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On Sunday, citizens of the Former Yugoslav Republic of Macedonia (FYROM) will vote in a referendum on whether to change their country’s name to “Republic of North Macedonia.” The vote will draw close attention in Greece, but also in Russia and at NATO headquarters.

The background: When Yugoslavia broke apart in the 1990s, citizens of the Yugoslav territory then known as the “Socialist Republic of Macedonia” moved to establish independence and to be known simply as “Republic of Macedonia.”

Greece strenuously objected to this move, because there is also a province in northern Greece called “Macedonia.” Both countries have laid claim to the name and an illustrious history that traces to Alexander the Great. Since then the country has been known internationally as FYROM – but  “North Macedonia” is a compromise name that the (North?) Macedonians hope the Greeks can live with.

(Side note: The land that Alexander knew as “Macedonia” included territory that today stretches across modern Greece, FYROM, and even bits of Bulgaria.)

The politics: Some 73 percent of Greeks oppose any non-Greek use of the word Macedonia—north, south, east, or west. And that matters, because FYROM wants to join the European Union and NATO. Greece, as a member of both organizations, has the power to veto FYROM’s plans. Even if FYROM votes this weekend to become North Macedonia, the Greek parliament will have a chance to vote on whether to accept or reject this change. That vote will likely be decided by a razor-thin margin.

The geopolitics: US Defense Secretary James Mattis, a man with many better-known problems to worry about, visited FYROM last week to warn that Russia is meddling in the referendum to prevent the country from joining NATO. Russia denies this charge, but evidence that Moscow intervened in the politics of Montenegro, another former Yugoslav Republic, in a failed bid to prevent that country from joining NATO last year gives the allegation some credibility.

The bottom line: It won’t be easy for FYROM to manage these tensions over its name. But there is a solution. A commenter in The Economist, writing under a pseudonym, has suggested that FYROM change its name to the “Magnificent And Celestial Eternal Democracy Of Northern Inland Areas.” This would allow the country to refer to itself by the acronym M.A.C.E.D.O.N.I.A. without having the word Macedonia appear in its name. Your Friday author wishes he’d thought of that first.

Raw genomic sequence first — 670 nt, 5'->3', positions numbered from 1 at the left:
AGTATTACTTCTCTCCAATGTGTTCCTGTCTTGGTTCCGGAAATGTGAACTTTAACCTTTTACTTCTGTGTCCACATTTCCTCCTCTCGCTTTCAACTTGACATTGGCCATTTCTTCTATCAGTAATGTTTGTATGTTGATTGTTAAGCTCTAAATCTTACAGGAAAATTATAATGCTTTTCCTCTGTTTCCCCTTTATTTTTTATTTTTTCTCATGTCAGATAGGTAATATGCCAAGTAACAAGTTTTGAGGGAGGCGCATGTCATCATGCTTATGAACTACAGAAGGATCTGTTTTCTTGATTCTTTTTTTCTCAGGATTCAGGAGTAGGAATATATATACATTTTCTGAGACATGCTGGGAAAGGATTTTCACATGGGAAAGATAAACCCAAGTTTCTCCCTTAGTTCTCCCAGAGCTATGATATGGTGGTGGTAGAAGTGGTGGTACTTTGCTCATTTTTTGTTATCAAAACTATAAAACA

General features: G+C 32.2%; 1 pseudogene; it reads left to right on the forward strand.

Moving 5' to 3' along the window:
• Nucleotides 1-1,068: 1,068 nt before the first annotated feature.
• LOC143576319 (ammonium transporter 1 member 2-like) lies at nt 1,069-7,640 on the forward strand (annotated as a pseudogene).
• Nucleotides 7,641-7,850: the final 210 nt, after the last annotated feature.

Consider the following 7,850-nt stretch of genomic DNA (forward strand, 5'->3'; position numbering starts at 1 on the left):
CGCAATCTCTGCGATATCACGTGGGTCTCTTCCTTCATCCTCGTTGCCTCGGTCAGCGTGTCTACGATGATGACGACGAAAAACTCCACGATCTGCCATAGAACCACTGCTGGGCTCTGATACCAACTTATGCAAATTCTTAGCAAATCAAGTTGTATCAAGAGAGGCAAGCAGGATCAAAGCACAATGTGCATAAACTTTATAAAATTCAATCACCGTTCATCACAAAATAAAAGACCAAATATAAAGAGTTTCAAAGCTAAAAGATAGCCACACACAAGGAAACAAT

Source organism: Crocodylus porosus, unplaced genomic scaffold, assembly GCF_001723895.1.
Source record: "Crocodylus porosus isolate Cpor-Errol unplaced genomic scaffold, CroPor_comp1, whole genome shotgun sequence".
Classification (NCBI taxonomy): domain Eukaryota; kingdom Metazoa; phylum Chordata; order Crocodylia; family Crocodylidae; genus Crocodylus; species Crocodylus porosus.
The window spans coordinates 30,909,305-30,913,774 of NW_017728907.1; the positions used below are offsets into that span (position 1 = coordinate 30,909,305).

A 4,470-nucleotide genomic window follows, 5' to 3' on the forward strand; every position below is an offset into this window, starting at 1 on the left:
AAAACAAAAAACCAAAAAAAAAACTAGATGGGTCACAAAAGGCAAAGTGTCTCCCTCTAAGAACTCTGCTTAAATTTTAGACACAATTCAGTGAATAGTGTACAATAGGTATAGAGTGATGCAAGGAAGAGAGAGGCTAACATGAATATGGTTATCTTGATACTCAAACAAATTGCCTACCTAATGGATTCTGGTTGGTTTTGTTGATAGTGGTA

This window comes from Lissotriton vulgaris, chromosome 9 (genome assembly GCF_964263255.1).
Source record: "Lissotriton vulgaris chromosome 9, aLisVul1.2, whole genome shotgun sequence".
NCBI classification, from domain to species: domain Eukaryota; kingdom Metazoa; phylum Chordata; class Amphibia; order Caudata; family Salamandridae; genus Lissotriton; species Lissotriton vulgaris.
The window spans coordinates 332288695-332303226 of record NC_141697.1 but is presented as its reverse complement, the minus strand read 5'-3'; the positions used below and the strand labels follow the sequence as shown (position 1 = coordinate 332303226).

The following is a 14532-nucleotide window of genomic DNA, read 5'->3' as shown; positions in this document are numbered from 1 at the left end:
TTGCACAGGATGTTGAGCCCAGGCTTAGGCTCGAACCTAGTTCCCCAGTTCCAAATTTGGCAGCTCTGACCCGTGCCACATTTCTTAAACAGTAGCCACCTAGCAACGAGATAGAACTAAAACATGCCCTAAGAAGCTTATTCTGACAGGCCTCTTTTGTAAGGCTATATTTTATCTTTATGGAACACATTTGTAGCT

Microsoft released a new annual report, called the Digital Defense Report, covering cybersecurity trends from the past year. This report makes it clear that threat actors have rapidly increased in sophistication over the past year, using techniques that make them harder to spot and that threaten even the savviest targets. For example, nation-state actors are engaging in new reconnaissance techniques that increase their chances of compromising high-value targets, criminal groups targeting businesses have moved their infrastructure to the cloud to hide among legitimate services, and attackers have developed new ways to scour the internet for systems vulnerable to ransomware. Given the leap in attack sophistication in the past year, it is more important than ever that steps are taken to establish new rules of the road for cyberspace: that all organizations, whether government agencies or businesses, invest in people and technology to help stop attacks; and that people focus on the basics, including regular application of security updates, comprehensive backup policies, and, especially, enabling multi-factor authentication. Microsoft summarized some of the most important insights in this year's report, including related suggestions for people and businesses.